Upon hearing the puppies may have been exposed to distemper at their previous shelter, veterinary staff quickly ran more tests on the puppies in our care, and we became more proactive in our outreach to adopters of dogs who had arrived from the previous two transfers from our transfer partner, offering diagnostic tests and supportive care to all of them.
Many adopters chose to keep their new pets, but a few, like Zak’s former family, returned their pets to DCHS. We quarantined the distemper-positive dogs, and DCHS veterinary staff gave them antibiotics for pneumonia and medications to help with their appetites and encourage hydration.
Distemper itself doesn’t have a cure. Its symptoms can be treated, and the best prevention is vaccination (which can be tricky with puppies).
The virus can also cause life-long neurological complications, like head tilts, muscle twitching, repetitive eye movements, and convulsions or chewing motions. It could even cause seizures, partial or full paralysis, or death. Tragically, several puppies couldn’t be saved despite everyone’s best efforts.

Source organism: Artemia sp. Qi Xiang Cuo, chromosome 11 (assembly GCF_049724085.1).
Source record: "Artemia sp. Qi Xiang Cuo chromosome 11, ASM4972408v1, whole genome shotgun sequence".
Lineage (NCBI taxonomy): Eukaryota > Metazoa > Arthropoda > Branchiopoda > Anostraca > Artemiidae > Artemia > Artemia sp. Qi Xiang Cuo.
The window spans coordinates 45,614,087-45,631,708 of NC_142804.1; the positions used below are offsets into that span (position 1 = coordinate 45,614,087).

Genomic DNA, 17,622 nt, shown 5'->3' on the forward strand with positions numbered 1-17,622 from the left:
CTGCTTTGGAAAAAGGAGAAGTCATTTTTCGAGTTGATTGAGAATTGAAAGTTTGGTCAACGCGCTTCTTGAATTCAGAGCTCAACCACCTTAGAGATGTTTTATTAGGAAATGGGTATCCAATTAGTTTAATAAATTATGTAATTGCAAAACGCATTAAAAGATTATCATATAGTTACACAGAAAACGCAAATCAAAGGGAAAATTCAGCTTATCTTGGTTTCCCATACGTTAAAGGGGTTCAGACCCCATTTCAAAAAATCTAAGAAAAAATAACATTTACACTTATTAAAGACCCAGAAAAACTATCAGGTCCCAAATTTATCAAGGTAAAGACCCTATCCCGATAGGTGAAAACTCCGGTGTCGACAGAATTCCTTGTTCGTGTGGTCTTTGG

Understandably, our veterinarians were worried when Zak developed some neurologic signs overnight, although he was otherwise stable. His early signs were gum chewing and some face spasms, but veterinary staff worried these could become much worse.
But that wasn’t the only concern we had for Zak.
Because of the quarantine measures, Zak wasn’t getting as much attention and TLC as he might otherwise have, and we worried that he could have behavioral or temperamental issues if he wasn’t better socialized. Fortunately, a DCHS staff member was willing to foster Zak since she had no other dogs at home.
This one-on-one care is exactly what he needed to take a turn for the better.
Over the next week, Zak rested in his foster home and enjoyed the love and attention of his doting foster mom. His appetite improved, he kept his food down, his neurologic signs didn’t worsen, and he was breathing better.